Skip to content

Power of We: Making the Desert Bloom

By: admin

By: Amy Styer

How do you make the desert bloom? Actually that question should read “how do you make the desert in a young country with almost no natural resources bloom?” The short answer is lots of manure, plastic pipes, and a Swiss Army knife.

When I signed up to be a kibbutz volunteer in Israel, I envisioned myself in the verdant green fields of the Galilee region. At the volunteer office, I was handed a piece of paper that said Kibbutz Grofit in the Negev Desert. As the bus sank further and further away from the hills of Jerusalem to the lowest point on earth, the landscape switched from urban congestion to craggy mountains surrounded by valleys of sand without so much as a power line in sight.

I arrived at Kibbutz Grofit in the spring when the date growing season begins. Dates are an important crop because they raise money for cash-strapped kibbutzim. I was sent to work in the date fields with volunteers from Sweden, Norway, and South Africa. Our job was to plant a new date field in a patch of sand. We were joined by scientists from India and China who came to Israel because it is a global leader in agricultural research and technology. The power of we was felt by our international group who were going on to teach farmers in water-strapped areas the techniques learned in Israel. The scientists were there to learn about drip irrigation specifically. The China I pictured as forests filled with bamboo and panda bears, is actually covered in large areas of desert.  India has to be increasingly resourceful in order to feed its growing population.

Fresh Date Crop

Fresh date crop.

Drip irrigation is one of the most important farming techniques of the twenty-first century. It brings the possibility of farming to areas once thought too parched. Since much of Israel is desert, and the parts that aren’t are challenged with water shortages, drip irrigation was borne out of the necessity to survive. The process has been refined by the invention of plastic tubes that resist clogging. Drip irrigation is considered green because it waters crops with a fraction of the water used by sprinklers and other traditional methods. Nearly all of the water goes to the roots of plants and is not wasted in run-off or evaporation.

Drip Irrigation Line

Drip irrigation line.

The first step in setting up the date field was supplying water. A hose was secured to a water main. We then dragged the hose out to the field. It was a hot morning, over 40°C (104°F), and I was the lucky one chosen to see if the water would flow. I held the hose that looked like a giant anaconda up against my body. I thought a splash of water would cool me down. The leader of our group, a man named Juan from Colombia, turned the valve and we waited to hear the gurgle of water. Slowly the water spilled out. I was splashed with a brown stinky mess. I didn’t know it was recycled water from a local treatment plant. Because of the severity of the water situation in Israel, agricultural water is recycled from household usage.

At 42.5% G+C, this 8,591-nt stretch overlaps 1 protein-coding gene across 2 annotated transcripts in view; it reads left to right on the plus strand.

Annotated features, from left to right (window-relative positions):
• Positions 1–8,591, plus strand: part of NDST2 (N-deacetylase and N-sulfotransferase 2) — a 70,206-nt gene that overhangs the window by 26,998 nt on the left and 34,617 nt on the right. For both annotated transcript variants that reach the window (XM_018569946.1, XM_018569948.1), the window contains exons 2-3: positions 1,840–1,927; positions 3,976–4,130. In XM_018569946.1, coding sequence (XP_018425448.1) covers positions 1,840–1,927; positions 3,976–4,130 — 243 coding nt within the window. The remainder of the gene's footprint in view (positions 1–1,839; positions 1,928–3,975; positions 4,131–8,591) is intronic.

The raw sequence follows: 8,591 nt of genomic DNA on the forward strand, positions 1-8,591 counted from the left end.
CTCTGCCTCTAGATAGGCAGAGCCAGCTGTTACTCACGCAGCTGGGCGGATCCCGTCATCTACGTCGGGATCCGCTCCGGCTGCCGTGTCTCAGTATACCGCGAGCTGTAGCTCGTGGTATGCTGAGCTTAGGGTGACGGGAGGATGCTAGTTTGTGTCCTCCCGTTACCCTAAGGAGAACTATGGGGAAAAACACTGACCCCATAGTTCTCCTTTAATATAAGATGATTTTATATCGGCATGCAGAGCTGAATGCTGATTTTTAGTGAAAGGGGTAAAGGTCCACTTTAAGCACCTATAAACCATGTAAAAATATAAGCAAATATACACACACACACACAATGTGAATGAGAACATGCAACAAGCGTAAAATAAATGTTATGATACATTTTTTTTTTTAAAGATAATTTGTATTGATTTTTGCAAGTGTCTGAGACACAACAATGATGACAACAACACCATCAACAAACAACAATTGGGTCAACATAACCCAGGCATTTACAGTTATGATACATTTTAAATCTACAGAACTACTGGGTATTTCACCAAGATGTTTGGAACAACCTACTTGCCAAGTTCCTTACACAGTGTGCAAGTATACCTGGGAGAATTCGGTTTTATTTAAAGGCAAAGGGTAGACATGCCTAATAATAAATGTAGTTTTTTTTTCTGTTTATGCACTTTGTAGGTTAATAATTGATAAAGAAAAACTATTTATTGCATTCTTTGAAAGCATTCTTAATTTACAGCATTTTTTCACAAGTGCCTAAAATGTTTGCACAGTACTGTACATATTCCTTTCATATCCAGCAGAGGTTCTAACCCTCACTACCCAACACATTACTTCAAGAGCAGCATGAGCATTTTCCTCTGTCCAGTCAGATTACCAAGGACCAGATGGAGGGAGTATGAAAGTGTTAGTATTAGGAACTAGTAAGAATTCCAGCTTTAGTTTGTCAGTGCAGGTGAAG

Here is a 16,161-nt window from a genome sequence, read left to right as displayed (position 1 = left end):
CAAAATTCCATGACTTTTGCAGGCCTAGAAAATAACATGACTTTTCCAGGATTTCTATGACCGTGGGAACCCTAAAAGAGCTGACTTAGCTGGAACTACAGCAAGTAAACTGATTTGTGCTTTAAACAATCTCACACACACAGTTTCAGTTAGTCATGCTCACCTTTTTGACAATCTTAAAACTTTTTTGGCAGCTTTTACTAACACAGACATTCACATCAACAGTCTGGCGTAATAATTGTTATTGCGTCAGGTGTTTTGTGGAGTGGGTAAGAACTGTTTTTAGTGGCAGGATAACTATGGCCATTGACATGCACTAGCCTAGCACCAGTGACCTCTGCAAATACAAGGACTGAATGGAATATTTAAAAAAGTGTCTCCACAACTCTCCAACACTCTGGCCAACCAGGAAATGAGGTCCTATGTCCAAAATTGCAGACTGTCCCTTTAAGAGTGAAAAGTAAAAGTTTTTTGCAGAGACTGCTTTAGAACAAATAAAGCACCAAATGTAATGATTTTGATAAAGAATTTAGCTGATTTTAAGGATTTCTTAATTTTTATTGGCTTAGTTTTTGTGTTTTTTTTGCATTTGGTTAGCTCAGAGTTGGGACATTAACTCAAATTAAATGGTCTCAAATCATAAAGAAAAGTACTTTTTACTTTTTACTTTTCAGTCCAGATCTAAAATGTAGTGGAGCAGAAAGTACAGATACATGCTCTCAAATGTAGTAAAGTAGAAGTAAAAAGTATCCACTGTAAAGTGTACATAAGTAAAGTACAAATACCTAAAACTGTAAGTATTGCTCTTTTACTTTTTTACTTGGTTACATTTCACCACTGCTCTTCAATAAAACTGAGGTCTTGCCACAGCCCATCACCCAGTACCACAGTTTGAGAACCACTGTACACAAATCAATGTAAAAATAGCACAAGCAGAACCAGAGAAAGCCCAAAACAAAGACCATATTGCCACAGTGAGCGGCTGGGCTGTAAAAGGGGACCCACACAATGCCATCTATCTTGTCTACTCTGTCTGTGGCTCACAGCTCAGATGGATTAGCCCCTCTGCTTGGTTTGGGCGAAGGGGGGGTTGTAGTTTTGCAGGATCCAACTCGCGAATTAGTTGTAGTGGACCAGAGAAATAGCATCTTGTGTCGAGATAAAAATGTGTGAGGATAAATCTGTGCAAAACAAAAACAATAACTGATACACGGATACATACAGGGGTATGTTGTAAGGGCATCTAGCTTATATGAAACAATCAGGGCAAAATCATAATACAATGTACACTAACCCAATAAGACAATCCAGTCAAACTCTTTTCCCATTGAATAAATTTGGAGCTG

Having ensured a water supply, we moved on to the next step of laying the lines. Digging in sand takes patience, a lot of it. As soon as I lifted the shovel, sand would slide into the hole I had created. I had to dig twice as deep as was needed to account for this. The deceptively simple looking pipes were then buried in the ground. Harnessing the velocity of water, the long pipes would manage an even water flow. A computer system back at the kibbutz monitored the lines and would alert the members of any problems.

Small date saplings were unloaded from a truck. Date trees have spearlike thorns that will prick your hands and make them go numb. We were handed leather gloves to wear, but the thorns still punctured the hide. In pairs we dug holes, packed in manure, and planted the saplings. We cut a hole in the drip irrigation line at the site of the date tree and inserted a valve. After a while this became a rhythm of digging and cutting. Partners realized their strengths and established efficient systems. Alternating digging, one would cut the line, one would install the valve; we worked like this for weeks.

Drip Irrigation Line Around a Date Tree
Drip irrigation line around a date tree.

At the close of our final day, we sat with sodas dripping condensation caused by the hot sun, and looked at our work. Our hands, arms, and legs were filled with cuts and our cheeks were bright red. We envisioned blooming fields in the places we would travel to—Jordan, Egypt, India, and China.  The power of we is the power of people to come together from the corners of the world and make trees blossom where there had been sand. The power of we is innovating and sharing farming techniques to eradicate food shortages and starvation.

Amy Styer is a freelance journalist based in Jerusalem, Israel.

Posted on: October 15, 2012, 6:00 am Category: Blog Action Day Tagged with: , , , , ,

0 Responses

Stay in touch with the conversation, subscribe to the RSS feed for comments on this post.

Some HTML is OK


(required, but never shared)

or, reply to this post via trackback.